By Katie Harmon-McLaughlin
Sometimes what is most profound is in the details.
A beautiful Advent worship had been planned. A young girl, beloved by our congregation, with severe physical disabilities was invited to light the Advent candle. As she rolled to the front of our circle in her wheel chair, Gail (our pastor) realized she would not be able to bend to the table where the candles were displayed.
Gail lifted two candles from the Advent cluster, one already lit and one waiting for flame. Handing the unlit candle to the young girl, she held the other one in her own hand, catching hot wax as it dripped down the side. Arms reached toward one another as one light became two.
The service continued, but as Gail sat back down beside me, I saw the wax already cooling on her fingertips. This sight became to me a symbol of the presence I also felt– God with us. I deeply admired Gail’s compassionate leadership, her impulse for inclusion, her sacrificial act to bear light for and with another.
Bearing light is not easy. It may result in hot wax on your fingertips, or other forms of discomfort and inconvenience as we make a way for the peaceable kin-dom to flourish among us. Being a witness to this light-bearing restored hope in me, and a renewed conviction about the light I am called to bear in places darkened by fear or despair.
However we hold the light and in whatever place, what was clear to me in that moment was the incomprehensible width of invitation. It is a light for all people, within all people, carried by each one. As we move toward Christmas, may we reach toward flame and heat held by others brave enough to guide the way, that one light may become many.
By Katie Harmon-McLaughlin
“When Elizabeth heard Mary’s greeting, the child leaped in her womb. And Elizabeth was filled with the Holy Spirit and exclaimed with a loud cry, ‘Blessed are you among women, and blessed is the fruit of your womb. And why has this happened to me, that the mother of my Lord comes to me? For as soon as I heard the sound of your greeting, the child in my womb leaped for joy. And blessed is she who believed that there would be a fulfillment of what was spoken to her by the Lord.’” –Luke 1: 40-45, NRSV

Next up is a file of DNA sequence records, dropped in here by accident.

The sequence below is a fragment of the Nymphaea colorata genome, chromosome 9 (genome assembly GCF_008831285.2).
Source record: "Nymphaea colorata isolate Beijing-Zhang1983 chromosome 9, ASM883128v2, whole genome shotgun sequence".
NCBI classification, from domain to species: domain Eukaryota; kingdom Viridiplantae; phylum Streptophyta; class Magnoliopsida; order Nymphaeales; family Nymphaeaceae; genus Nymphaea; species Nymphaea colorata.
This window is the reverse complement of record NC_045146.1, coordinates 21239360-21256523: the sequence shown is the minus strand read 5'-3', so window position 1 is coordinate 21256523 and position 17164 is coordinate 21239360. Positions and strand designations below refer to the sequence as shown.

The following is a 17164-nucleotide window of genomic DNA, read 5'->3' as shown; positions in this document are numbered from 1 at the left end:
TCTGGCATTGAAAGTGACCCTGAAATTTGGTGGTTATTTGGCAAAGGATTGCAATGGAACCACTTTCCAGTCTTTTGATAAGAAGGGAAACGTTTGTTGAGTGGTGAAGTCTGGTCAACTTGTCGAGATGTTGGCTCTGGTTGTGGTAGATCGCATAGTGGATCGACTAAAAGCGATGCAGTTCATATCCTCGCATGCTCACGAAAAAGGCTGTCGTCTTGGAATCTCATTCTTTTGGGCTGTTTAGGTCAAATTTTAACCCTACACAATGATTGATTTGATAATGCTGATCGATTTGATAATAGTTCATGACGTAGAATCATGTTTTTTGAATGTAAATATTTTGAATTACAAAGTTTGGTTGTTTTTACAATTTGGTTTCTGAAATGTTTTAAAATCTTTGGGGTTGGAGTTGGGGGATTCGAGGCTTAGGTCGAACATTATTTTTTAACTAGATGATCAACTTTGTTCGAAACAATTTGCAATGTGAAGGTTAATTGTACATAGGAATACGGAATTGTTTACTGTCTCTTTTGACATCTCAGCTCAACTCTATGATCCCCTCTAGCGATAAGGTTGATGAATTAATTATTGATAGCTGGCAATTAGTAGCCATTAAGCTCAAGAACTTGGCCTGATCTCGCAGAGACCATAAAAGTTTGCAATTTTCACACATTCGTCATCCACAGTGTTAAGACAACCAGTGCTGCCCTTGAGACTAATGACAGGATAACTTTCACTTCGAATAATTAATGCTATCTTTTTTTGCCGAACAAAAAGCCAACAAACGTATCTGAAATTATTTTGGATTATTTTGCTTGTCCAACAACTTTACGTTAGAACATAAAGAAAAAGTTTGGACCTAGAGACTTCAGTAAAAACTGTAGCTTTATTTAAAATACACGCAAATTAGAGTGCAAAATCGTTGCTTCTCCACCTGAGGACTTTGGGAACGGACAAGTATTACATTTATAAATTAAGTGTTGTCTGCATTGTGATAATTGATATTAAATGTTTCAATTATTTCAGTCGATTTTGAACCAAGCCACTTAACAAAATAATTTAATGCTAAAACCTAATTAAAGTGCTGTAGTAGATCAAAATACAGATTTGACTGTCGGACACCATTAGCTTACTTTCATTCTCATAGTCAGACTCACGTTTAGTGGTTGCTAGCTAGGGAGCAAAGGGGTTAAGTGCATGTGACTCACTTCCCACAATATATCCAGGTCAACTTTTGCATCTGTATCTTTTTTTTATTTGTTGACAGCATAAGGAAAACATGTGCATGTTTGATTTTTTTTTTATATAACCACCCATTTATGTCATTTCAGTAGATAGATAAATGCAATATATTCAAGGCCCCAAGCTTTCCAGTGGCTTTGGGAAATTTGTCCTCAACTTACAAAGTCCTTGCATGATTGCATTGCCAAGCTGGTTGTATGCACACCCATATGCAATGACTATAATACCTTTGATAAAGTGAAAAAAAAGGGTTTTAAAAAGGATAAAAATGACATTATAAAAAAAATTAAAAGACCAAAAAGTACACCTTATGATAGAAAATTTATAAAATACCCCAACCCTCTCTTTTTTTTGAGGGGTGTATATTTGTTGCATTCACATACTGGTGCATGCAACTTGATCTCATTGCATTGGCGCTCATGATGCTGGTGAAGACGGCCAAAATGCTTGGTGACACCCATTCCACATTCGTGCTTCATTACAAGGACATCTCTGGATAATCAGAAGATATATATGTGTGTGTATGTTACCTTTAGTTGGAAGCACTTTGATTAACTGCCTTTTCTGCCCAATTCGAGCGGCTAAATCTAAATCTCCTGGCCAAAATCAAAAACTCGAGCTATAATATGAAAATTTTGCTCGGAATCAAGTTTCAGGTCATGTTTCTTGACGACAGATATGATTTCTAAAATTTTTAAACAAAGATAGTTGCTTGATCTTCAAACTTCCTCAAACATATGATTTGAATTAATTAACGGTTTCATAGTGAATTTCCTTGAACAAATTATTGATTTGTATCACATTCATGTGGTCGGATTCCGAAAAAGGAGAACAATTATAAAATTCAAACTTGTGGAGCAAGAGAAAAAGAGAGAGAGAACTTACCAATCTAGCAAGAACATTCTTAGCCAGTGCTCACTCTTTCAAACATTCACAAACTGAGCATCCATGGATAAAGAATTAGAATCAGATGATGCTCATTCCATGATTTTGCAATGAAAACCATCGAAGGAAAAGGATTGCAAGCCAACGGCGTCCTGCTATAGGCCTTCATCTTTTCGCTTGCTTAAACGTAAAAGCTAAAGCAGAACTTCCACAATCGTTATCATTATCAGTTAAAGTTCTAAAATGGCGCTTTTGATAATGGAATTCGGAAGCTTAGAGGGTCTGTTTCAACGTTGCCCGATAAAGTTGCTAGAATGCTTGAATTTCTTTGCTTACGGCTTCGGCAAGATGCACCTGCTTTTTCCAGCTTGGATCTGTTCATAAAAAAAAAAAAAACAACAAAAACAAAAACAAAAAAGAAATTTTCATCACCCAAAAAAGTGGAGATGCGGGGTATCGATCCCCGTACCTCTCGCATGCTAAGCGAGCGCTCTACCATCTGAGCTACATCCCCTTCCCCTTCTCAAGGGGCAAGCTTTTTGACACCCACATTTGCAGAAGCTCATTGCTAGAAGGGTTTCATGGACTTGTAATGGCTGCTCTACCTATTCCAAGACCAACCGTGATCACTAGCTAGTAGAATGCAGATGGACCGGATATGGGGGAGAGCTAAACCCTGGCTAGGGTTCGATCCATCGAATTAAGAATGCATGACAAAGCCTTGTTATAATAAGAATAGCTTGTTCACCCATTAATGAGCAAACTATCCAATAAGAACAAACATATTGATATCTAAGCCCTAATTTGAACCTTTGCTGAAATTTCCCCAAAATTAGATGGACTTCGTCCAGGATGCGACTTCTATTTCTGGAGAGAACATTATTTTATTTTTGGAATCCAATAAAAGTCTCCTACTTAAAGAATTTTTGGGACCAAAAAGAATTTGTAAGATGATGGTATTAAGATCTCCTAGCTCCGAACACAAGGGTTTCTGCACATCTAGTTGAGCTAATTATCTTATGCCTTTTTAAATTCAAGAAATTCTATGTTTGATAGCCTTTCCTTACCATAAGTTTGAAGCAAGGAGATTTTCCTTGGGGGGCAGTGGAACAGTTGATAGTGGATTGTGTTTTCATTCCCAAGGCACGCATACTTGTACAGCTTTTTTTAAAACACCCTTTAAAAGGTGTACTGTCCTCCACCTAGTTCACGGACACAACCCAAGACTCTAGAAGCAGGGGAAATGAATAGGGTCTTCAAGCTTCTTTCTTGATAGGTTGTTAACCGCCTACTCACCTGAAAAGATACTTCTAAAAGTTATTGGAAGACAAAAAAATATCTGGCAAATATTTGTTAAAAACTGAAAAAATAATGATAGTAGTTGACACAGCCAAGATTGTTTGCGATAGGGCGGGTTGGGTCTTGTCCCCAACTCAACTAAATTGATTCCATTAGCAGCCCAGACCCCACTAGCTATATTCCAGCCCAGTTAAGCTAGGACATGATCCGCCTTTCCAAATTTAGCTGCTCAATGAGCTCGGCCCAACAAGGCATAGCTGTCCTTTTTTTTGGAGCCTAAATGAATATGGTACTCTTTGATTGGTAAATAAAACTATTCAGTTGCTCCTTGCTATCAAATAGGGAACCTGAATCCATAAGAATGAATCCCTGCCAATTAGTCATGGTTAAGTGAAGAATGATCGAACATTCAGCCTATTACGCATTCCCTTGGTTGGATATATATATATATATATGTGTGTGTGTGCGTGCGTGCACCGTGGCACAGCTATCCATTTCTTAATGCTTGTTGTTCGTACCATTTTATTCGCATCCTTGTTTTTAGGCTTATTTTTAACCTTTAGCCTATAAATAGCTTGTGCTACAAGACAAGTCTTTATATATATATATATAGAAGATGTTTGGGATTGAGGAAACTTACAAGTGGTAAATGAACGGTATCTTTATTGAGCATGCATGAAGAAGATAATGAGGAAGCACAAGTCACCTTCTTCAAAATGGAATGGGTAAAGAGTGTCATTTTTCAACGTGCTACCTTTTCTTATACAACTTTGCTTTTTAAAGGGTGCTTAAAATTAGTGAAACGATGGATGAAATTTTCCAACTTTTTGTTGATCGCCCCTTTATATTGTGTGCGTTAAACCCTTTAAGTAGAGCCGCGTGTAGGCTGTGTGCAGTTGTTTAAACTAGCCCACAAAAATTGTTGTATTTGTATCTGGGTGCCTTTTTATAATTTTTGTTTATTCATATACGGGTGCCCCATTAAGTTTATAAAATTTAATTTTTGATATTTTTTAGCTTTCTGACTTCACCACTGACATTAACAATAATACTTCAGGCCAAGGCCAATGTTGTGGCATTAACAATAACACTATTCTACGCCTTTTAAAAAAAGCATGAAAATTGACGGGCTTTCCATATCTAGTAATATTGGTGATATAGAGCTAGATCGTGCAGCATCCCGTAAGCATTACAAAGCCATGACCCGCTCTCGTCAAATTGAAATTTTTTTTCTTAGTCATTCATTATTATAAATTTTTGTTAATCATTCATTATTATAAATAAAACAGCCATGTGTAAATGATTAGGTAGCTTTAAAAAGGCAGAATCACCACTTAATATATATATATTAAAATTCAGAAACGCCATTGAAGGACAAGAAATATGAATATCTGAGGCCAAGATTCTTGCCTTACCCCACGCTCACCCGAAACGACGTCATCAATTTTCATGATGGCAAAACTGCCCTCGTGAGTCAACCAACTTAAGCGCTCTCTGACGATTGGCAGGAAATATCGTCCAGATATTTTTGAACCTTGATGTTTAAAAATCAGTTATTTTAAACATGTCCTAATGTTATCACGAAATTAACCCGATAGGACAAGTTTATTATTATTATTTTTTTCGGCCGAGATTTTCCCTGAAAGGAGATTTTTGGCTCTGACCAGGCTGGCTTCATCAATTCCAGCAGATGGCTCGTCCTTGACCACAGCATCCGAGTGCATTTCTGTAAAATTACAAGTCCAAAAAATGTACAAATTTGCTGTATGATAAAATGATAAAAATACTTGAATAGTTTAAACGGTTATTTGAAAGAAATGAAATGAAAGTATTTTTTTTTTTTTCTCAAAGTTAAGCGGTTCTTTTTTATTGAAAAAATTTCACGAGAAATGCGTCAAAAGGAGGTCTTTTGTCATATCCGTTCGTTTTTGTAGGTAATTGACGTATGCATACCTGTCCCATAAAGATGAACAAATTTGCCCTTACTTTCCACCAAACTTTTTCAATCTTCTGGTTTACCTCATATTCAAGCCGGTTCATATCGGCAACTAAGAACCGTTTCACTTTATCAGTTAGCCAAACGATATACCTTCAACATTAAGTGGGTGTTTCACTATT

I love the image at the heart of this Advent text. Mary and Elizabeth, both unexpected carriers of this new life gift, greet in joy as they recognize the divine life within each other. Elizabeth proclaims that the child in her womb moves, leaps, in recognition of the child in Mary’s. The sacred life forming within us pulls us toward awareness of the sacred life forming in others.
This text describes our hope for relationship– that we might find ourselves expectant of the divine life present in every person we encounter. My own ministry has been shaped by Margaret Guenther’s simple wisdom, “when in doubt, I always assume that God is at work.” What if I adopted that attitude toward every person I greet? How might my relationships, expectations, and behaviors change if I assumed God’s presence and activity in everyone?
In my culture, we find ourselves in a tense time of suspicion, division, and increasing fear. As I ponder the meaning of Advent into these realities, the story of Mary and Elizabeth offers hope for what can be. Two women offer a sacred yes, bear an impossible promise, and delight in the presence of the sacred in each other.
May it be also with us. May we have the courage to see the sacred coming to life in each one, even in unexpected people and places. May we nurture that life as together we bring to birth a world of justice and love.